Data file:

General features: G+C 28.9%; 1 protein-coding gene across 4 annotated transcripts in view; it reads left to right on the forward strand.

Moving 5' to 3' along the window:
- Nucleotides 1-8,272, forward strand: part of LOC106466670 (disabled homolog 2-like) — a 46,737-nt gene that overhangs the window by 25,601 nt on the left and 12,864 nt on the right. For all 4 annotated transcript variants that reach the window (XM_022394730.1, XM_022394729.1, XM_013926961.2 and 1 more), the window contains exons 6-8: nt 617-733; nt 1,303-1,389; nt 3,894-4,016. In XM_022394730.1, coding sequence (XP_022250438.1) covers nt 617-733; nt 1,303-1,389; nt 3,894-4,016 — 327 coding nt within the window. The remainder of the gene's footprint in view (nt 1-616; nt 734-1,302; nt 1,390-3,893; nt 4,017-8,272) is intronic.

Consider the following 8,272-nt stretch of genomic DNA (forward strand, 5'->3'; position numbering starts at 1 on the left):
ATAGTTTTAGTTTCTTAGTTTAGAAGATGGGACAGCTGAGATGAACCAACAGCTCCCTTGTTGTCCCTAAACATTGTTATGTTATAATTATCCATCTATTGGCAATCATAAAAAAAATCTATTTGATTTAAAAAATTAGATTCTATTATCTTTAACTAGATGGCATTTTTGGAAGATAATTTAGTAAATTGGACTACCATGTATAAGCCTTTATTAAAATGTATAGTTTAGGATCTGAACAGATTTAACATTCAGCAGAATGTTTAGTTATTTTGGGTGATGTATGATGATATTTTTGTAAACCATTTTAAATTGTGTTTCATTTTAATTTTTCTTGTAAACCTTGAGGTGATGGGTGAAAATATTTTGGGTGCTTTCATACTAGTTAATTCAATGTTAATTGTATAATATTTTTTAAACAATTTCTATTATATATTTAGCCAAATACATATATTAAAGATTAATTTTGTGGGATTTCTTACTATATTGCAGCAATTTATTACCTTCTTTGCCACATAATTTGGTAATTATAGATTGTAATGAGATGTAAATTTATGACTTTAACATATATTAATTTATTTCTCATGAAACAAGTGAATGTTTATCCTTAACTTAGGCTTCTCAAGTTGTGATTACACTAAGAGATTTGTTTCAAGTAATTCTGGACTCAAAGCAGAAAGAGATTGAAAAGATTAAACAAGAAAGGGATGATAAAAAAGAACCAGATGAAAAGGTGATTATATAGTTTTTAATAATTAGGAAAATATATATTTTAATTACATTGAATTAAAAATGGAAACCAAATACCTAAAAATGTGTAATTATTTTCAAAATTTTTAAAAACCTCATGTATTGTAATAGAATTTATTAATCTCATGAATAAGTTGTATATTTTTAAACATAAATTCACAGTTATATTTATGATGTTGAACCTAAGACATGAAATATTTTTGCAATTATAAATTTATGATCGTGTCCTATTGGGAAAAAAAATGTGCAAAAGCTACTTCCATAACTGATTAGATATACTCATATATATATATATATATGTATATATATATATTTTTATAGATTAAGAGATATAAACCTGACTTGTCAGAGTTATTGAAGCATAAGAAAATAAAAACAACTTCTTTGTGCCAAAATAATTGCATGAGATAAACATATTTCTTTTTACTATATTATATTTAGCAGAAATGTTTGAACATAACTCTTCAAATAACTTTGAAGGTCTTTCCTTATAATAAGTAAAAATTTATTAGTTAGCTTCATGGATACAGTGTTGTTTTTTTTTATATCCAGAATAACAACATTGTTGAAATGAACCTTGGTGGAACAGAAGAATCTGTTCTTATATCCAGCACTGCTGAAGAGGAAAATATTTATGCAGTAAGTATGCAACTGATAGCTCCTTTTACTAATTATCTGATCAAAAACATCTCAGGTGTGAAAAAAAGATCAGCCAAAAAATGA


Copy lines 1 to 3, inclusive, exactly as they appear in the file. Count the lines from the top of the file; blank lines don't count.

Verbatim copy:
General features: G+C 28.9%; 1 protein-coding gene across 4 annotated transcripts in view; it reads left to right on the forward strand.

Moving 5' to 3' along the window:
- Nucleotides 1-8,272, forward strand: part of LOC106466670 (disabled homolog 2-like) — a 46,737-nt gene that overhangs the window by 25,601 nt on the left and 12,864 nt on the right. For all 4 annotated transcript variants that reach the window (XM_022394730.1, XM_022394729.1, XM_013926961.2 and 1 more), the window contains exons 6-8: nt 617-733; nt 1,303-1,389; nt 3,894-4,016. In XM_022394730.1, coding sequence (XP_022250438.1) covers nt 617-733; nt 1,303-1,389; nt 3,894-4,016 — 327 coding nt within the window. The remainder of the gene's footprint in view (nt 1-616; nt 734-1,302; nt 1,390-3,893; nt 4,017-8,272) is intronic.